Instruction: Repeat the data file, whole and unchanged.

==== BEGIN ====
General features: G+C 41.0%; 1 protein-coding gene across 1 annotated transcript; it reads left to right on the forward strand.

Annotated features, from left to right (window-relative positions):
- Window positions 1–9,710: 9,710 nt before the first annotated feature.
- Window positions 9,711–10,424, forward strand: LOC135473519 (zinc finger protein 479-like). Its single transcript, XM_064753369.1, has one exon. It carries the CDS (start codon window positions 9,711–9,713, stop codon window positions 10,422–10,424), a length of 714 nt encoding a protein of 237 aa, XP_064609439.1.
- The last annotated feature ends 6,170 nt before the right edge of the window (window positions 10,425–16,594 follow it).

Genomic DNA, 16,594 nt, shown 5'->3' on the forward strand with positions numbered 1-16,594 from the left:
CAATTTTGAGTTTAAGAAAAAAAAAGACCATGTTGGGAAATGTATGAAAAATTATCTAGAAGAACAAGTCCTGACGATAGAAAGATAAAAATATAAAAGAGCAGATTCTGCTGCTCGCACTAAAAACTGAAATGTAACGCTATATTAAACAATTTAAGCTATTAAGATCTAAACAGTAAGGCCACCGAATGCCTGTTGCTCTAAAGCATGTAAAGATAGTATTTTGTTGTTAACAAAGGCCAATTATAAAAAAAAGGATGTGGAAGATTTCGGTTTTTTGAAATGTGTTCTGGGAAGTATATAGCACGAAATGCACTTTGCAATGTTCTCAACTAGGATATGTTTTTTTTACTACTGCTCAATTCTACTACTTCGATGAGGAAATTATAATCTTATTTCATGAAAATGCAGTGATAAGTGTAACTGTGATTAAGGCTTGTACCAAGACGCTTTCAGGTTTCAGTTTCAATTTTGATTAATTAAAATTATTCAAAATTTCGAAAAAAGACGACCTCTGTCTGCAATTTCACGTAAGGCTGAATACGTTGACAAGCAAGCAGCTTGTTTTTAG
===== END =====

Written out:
General features: G+C 41.0%; 1 protein-coding gene across 1 annotated transcript; it reads left to right on the forward strand.

Annotated features, from left to right (window-relative positions):
- Window positions 1–9,710: 9,710 nt before the first annotated feature.
- Window positions 9,711–10,424, forward strand: LOC135473519 (zinc finger protein 479-like). Its single transcript, XM_064753369.1, has one exon. It carries the CDS (start codon window positions 9,711–9,713, stop codon window positions 10,422–10,424), a length of 714 nt encoding a protein of 237 aa, XP_064609439.1.
- The last annotated feature ends 6,170 nt before the right edge of the window (window positions 10,425–16,594 follow it).

Genomic DNA, 16,594 nt, shown 5'->3' on the forward strand with positions numbered 1-16,594 from the left:
CAATTTTGAGTTTAAGAAAAAAAAAGACCATGTTGGGAAATGTATGAAAAATTATCTAGAAGAACAAGTCCTGACGATAGAAAGATAAAAATATAAAAGAGCAGATTCTGCTGCTCGCACTAAAAACTGAAATGTAACGCTATATTAAACAATTTAAGCTATTAAGATCTAAACAGTAAGGCCACCGAATGCCTGTTGCTCTAAAGCATGTAAAGATAGTATTTTGTTGTTAACAAAGGCCAATTATAAAAAAAAGGATGTGGAAGATTTCGGTTTTTTGAAATGTGTTCTGGGAAGTATATAGCACGAAATGCACTTTGCAATGTTCTCAACTAGGATATGTTTTTTTTACTACTGCTCAATTCTACTACTTCGATGAGGAAATTATAATCTTATTTCATGAAAATGCAGTGATAAGTGTAACTGTGATTAAGGCTTGTACCAAGACGCTTTCAGGTTTCAGTTTCAATTTTGATTAATTAAAATTATTCAAAATTTCGAAAAAAGACGACCTCTGTCTGCAATTTCACGTAAGGCTGAATACGTTGACAAGCAAGCAGCTTGTTTTTAG